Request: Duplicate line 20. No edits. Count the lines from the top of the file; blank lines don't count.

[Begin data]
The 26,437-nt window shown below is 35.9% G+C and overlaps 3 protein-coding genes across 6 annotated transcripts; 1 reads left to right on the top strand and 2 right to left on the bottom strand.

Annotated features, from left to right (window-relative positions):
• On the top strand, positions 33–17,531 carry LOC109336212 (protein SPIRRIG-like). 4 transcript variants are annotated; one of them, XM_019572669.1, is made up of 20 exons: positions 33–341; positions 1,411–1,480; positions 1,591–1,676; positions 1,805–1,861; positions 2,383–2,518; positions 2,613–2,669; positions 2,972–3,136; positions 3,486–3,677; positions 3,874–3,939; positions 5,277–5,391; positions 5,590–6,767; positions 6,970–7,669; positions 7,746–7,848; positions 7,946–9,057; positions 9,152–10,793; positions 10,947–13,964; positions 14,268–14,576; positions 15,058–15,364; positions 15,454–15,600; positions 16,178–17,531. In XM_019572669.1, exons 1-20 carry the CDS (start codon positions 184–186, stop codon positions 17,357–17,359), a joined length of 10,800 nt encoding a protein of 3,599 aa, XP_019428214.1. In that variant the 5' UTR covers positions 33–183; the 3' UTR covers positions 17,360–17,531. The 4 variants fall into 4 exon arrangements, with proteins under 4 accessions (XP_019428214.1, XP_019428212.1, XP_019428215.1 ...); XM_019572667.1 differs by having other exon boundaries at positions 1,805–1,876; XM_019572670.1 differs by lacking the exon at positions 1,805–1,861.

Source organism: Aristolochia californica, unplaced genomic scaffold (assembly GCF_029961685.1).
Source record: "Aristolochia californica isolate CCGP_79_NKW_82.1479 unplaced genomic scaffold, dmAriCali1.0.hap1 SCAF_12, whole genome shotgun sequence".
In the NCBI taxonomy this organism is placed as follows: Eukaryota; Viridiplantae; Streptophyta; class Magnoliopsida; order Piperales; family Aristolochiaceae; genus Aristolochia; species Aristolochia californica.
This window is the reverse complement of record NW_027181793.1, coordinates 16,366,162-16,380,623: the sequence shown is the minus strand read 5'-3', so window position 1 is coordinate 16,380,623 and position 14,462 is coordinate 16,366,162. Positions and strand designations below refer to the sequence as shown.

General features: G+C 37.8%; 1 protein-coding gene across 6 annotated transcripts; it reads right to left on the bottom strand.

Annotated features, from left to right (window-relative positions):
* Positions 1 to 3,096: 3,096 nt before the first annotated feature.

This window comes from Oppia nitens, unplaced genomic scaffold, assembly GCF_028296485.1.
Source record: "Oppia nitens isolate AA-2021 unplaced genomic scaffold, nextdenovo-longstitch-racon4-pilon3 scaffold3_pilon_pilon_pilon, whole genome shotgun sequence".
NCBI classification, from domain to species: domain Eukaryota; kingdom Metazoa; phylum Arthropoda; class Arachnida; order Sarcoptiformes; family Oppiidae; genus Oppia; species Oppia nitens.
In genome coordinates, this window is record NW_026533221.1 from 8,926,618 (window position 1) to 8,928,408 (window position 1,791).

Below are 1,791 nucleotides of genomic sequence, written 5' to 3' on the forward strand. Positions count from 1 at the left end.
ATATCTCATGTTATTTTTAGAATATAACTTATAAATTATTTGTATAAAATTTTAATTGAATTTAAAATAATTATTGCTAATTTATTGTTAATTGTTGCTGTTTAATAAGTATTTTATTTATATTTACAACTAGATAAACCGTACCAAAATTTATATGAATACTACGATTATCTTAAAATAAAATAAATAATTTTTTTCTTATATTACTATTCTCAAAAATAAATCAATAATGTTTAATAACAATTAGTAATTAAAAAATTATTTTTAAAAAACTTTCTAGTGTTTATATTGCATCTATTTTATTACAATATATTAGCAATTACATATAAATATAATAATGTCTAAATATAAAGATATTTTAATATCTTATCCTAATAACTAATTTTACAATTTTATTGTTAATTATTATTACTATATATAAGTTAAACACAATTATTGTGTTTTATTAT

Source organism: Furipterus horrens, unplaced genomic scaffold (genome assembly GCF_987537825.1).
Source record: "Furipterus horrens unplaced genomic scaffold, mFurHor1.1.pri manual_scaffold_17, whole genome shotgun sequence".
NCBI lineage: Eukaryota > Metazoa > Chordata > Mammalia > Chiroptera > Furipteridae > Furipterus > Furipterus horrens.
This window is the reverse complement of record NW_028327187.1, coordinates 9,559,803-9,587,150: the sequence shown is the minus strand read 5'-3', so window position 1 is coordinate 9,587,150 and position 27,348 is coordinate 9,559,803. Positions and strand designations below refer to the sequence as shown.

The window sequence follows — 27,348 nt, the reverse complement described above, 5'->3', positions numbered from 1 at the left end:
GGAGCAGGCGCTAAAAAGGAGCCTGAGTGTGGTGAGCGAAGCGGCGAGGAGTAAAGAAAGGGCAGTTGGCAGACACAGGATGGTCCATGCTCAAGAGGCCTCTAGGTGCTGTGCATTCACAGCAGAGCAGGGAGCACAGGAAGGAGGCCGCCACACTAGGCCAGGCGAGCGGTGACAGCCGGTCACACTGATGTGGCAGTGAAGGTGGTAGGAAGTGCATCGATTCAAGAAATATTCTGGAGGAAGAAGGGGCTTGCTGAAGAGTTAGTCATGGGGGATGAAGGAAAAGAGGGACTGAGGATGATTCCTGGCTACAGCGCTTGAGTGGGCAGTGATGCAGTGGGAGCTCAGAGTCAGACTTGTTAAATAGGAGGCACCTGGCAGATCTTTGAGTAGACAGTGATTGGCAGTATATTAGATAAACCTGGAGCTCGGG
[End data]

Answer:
This window is the reverse complement of record NW_028327187.1, coordinates 9,559,803-9,587,150: the sequence shown is the minus strand read 5'-3', so window position 1 is coordinate 9,587,150 and position 27,348 is coordinate 9,559,803. Positions and strand designations below refer to the sequence as shown.